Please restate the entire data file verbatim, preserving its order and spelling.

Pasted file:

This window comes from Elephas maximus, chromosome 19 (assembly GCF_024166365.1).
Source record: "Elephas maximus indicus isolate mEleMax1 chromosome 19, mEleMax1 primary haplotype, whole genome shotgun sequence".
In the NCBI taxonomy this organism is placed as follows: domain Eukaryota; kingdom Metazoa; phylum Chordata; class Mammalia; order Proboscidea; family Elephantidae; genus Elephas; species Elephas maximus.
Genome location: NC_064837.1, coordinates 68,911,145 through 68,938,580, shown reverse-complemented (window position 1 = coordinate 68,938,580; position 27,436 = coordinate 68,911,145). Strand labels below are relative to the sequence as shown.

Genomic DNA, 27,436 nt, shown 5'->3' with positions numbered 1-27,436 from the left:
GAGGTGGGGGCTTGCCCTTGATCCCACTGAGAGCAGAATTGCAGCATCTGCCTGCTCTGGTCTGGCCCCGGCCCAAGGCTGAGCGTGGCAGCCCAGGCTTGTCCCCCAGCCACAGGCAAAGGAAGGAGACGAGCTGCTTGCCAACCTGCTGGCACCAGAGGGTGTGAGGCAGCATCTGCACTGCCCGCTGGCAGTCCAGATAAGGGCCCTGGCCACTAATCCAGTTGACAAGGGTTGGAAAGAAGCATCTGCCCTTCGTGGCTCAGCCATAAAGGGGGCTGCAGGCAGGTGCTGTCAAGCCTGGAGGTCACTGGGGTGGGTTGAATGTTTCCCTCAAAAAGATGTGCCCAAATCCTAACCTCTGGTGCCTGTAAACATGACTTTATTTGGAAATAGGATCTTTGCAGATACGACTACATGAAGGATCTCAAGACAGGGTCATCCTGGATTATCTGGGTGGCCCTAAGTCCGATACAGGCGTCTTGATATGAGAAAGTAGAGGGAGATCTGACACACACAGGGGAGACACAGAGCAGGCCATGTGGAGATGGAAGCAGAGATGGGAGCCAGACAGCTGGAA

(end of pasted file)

This window comes from Elephas maximus, chromosome 19 (assembly GCF_024166365.1).
Source record: "Elephas maximus indicus isolate mEleMax1 chromosome 19, mEleMax1 primary haplotype, whole genome shotgun sequence".
In the NCBI taxonomy this organism is placed as follows: domain Eukaryota; kingdom Metazoa; phylum Chordata; class Mammalia; order Proboscidea; family Elephantidae; genus Elephas; species Elephas maximus.
Genome location: NC_064837.1, coordinates 68,911,145 through 68,938,580, shown reverse-complemented (window position 1 = coordinate 68,938,580; position 27,436 = coordinate 68,911,145). Strand labels below are relative to the sequence as shown.

Genomic DNA, 27,436 nt, shown 5'->3' with positions numbered 1-27,436 from the left:
GAGGTGGGGGCTTGCCCTTGATCCCACTGAGAGCAGAATTGCAGCATCTGCCTGCTCTGGTCTGGCCCCGGCCCAAGGCTGAGCGTGGCAGCCCAGGCTTGTCCCCCAGCCACAGGCAAAGGAAGGAGACGAGCTGCTTGCCAACCTGCTGGCACCAGAGGGTGTGAGGCAGCATCTGCACTGCCCGCTGGCAGTCCAGATAAGGGCCCTGGCCACTAATCCAGTTGACAAGGGTTGGAAAGAAGCATCTGCCCTTCGTGGCTCAGCCATAAAGGGGGCTGCAGGCAGGTGCTGTCAAGCCTGGAGGTCACTGGGGTGGGTTGAATGTTTCCCTCAAAAAGATGTGCCCAAATCCTAACCTCTGGTGCCTGTAAACATGACTTTATTTGGAAATAGGATCTTTGCAGATACGACTACATGAAGGATCTCAAGACAGGGTCATCCTGGATTATCTGGGTGGCCCTAAGTCCGATACAGGCGTCTTGATATGAGAAAGTAGAGGGAGATCTGACACACACAGGGGAGACACAGAGCAGGCCATGTGGAGATGGAAGCAGAGATGGGAGCCAGACAGCTGGAA